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Every December I write about peace. It’s an appropriate topic because as Christians we celebrate the birth of the “Prince of Peace.” Since the end of WWII our world has not experienced peace in any form. I recall a college professor of mine had a poster on her wall that read: “It will be a great day when our schools get all the money they need and the air force has to hold a bake sale to buy a bomber.” I agree whole heartily with the sentiments behind that statement. Thus far in my lifetime the world has yet to experience a season of peace! The world was at peace when the angels heralded the birth of Christ; however, it was The “Pax Romana” which literally means "Roman peace.” The peace of Rome was by military force! History records that peace by force never lasts.
For better or worse eating is an American pastime. Anyone who has travel outside of the U.S. quickly realizes America is the land of the all-you-can-eat buffet! And most Americans get their money’s worth at these eateries because latest statistics indicate over 69% of Americans are overweight! America is overweight because America is a prosperous nation. Finding enough “daily bread” is not a problem for most Americans.
Many of us grew up in the days of family television. Shows like “Ozzie and Harriet,” “The Donna Reed Show,” ”The Andy Griffith Show,” and “Leave It To Beaver” were popular family television programs. Not only were these programs entertaining, episodes usually centered on themes of duty, trust, honesty, commitment, respect, country and so forth. These shows reinforced and taught the morals and values of American Society. Can you recall any TV program when a child was ever whipped or severely chastised? Wally told Beaver many times that “boy, dad’s gonna clobber you,” but Wally or Beaver were never ever clobbered on the show. Where was the crime in Mayberry? Andy once remarked that the preacher was long winded because he had a lot of sin to preach about! But where was all this sin in Mayberry? Even Otis the town drunk was portrayed as a respectable town drunk! Andy was a widower not a divorcee. And wasn’t it refreshing to see how all their problems were solved in 30 minutes?
Nothing can stir the heart like a good hymn or song. Most soul stirring songs are born of experience; usually as the writer is passing through the “valley of theshadow of death.” Inspiration is drawn from hardships. Such is the story of Horatio Gates Spafford.
Spafford was a well-to-do Chicago lawyer and a friend of evangelist Dwight Moody. Chicago was booming in the 1870s and much of his wealth was tied up in real estate. His first heartbreak occurred in 1870 when his son died. His next tragedy occurred on October 10th, 1871, when the great Chicago fire reduced the city to ashes. He lost a great deal of wealth to the fire yet Spafford used some of his remaining wealth to help the people of the city get back on their feet. For two years Spafford assisted the impoverished and grief-stricken homeless. In 1873 Spafford and his family decided to take a vacation. They would join Moody and Ira Sankey on one of his evangelistic crusades in England and then travel throughout Europe. Spafford was delayed by some business, but sent his family ahead. He would catch up with them on the other side of the Atlantic.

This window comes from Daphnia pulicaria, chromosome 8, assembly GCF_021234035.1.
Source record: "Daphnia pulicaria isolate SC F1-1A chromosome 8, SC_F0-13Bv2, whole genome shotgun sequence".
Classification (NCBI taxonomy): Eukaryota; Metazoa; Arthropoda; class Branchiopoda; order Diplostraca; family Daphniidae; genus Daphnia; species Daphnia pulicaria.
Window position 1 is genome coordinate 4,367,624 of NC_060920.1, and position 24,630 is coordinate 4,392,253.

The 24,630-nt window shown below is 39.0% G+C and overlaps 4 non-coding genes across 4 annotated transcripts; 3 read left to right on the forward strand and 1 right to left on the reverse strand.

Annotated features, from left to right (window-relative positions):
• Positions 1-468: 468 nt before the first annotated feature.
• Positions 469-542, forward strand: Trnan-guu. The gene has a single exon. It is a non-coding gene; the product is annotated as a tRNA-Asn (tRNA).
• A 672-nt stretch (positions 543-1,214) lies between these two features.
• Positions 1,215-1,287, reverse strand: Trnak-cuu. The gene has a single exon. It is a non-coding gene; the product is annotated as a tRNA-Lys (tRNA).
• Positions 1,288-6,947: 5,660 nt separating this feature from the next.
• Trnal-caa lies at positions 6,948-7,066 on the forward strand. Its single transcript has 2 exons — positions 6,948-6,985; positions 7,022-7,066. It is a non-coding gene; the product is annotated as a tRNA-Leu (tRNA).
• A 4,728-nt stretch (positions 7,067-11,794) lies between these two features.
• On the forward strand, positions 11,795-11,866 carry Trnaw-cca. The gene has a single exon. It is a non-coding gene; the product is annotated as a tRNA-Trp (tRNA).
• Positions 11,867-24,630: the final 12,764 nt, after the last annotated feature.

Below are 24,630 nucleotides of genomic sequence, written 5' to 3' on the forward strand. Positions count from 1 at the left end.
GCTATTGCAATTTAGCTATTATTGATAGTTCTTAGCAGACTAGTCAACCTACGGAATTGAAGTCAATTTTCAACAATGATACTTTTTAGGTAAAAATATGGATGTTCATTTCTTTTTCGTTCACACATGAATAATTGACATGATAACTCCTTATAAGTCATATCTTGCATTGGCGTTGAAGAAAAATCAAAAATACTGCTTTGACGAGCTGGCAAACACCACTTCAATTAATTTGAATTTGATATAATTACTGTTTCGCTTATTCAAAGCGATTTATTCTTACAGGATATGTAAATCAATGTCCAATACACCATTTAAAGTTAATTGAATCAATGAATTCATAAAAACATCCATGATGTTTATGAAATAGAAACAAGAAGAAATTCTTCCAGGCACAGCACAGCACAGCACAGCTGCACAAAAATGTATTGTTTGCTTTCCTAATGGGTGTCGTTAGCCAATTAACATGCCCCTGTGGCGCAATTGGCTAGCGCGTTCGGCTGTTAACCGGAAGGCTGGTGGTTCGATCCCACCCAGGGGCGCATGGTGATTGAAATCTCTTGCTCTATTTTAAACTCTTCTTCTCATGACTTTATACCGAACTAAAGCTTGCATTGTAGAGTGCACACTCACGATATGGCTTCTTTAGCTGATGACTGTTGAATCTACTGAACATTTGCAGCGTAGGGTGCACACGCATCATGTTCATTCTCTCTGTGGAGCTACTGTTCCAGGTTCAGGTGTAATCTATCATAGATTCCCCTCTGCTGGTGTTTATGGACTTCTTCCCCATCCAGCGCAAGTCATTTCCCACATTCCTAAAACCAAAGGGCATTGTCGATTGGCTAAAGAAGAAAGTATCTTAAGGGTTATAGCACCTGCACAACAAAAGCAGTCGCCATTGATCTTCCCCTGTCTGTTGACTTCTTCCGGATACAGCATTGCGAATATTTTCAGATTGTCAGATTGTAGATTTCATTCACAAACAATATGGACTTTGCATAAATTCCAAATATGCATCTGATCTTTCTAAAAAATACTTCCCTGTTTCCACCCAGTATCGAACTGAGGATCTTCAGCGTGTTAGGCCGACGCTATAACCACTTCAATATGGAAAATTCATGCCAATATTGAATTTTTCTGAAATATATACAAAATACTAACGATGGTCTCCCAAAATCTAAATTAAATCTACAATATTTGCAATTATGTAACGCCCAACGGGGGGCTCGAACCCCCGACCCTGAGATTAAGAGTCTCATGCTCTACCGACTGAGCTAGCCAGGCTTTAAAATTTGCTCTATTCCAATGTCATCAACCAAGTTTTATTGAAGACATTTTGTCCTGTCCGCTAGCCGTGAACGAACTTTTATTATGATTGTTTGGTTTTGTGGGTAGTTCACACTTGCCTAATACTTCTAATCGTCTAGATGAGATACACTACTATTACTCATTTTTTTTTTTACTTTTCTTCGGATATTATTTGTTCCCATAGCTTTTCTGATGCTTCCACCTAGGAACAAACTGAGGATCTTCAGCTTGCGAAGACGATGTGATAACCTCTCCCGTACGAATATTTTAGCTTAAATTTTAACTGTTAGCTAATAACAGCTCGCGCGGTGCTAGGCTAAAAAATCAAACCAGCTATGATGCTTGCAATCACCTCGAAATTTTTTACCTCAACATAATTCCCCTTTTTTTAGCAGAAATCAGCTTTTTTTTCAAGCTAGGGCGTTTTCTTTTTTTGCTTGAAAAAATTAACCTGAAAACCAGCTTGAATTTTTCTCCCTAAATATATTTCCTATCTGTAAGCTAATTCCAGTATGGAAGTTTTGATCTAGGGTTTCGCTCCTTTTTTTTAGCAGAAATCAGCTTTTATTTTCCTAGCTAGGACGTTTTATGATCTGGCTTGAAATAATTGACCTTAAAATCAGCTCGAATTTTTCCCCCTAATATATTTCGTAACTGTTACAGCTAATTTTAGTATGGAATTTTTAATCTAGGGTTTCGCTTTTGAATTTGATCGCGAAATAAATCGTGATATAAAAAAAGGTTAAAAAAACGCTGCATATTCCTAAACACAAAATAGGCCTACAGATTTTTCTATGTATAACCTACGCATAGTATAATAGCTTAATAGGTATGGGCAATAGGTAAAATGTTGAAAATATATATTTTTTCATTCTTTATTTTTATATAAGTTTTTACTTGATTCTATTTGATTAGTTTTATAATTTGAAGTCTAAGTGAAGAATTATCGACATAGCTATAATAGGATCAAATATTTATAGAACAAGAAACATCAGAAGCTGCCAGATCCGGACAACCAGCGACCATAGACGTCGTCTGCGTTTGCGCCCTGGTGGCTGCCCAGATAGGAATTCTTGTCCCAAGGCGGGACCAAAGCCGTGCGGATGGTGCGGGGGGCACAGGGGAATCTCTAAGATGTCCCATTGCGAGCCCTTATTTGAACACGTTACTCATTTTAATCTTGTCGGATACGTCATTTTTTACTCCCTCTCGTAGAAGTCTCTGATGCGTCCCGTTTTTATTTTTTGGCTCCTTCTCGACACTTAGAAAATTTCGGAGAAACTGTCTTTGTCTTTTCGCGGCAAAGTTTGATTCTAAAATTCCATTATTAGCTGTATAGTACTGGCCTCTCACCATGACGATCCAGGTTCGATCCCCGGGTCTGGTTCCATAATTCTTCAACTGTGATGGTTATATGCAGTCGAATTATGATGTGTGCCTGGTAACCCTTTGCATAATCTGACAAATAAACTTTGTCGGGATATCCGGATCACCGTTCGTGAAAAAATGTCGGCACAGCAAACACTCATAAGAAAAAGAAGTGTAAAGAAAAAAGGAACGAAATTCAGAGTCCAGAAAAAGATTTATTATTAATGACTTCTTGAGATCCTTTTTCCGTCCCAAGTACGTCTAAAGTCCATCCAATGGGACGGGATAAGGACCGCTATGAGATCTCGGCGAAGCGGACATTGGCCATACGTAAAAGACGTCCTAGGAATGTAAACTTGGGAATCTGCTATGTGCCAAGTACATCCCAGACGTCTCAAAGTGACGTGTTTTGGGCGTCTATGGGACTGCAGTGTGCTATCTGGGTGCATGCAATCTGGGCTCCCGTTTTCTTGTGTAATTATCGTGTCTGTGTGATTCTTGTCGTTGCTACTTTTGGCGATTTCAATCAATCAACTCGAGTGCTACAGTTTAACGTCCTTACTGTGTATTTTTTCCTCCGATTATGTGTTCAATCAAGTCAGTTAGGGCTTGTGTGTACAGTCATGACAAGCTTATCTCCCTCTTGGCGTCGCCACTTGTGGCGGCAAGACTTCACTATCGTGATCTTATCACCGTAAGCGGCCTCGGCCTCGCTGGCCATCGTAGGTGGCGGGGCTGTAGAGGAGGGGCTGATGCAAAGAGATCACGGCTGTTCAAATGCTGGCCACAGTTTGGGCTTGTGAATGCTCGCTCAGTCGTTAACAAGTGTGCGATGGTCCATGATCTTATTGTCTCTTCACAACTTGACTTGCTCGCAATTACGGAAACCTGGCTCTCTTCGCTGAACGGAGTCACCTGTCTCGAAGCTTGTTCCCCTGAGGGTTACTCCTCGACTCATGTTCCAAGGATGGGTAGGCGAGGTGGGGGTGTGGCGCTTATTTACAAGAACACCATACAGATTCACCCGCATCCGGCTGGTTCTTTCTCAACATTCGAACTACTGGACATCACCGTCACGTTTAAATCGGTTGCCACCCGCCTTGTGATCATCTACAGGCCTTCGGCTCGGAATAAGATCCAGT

When was the last time you heard about Satan or the devil? No one thinks much about the Devil anymore. Some people refer to Satan as a medieval invention used to scare people into the church. Satan is portrayed as somehow comic and harmless (the red guy with pointy years and a pitchfork). Music even praises him as the song "Sympathy for the Devil," by The Rolling Stones written in 1968, is praised by Rolling Stone magazine as #32 in their list of The 500 Greatest Songs of All Time.
He was born Raymund Kolbe on January 8 1894 in Zduńska Wola, in the Kingdom of Poland, which was a part of the Russian Empire, the second son of Julius Kolbe and Maria Dabrowska. His father and mother were common people; and like multitudes of common people, except for the hand of providence the world might never have heard of Raymund.
His journey to fame began in 1907 when Kolbe and his elder brother Francis decided to join the Conventual Franciscans who named him Maximilian. In 1918, Kolbe was ordained a priest. In 1919, he returned to the newly independent Poland, founding and supervising the monastery of Niepokalanów near Warsaw, a seminary, a radio station, and several other organizations and publications. After the outbreak of World War II, Kolbe provided shelter to refugees from Greater Poland in his friary in Niepokalanów. On February 17 1941, he was arrested by the German Gestapo and imprisoned in the Pawiak prison. On May 28, he was transferred to Auschwitz as prisoner #16670.
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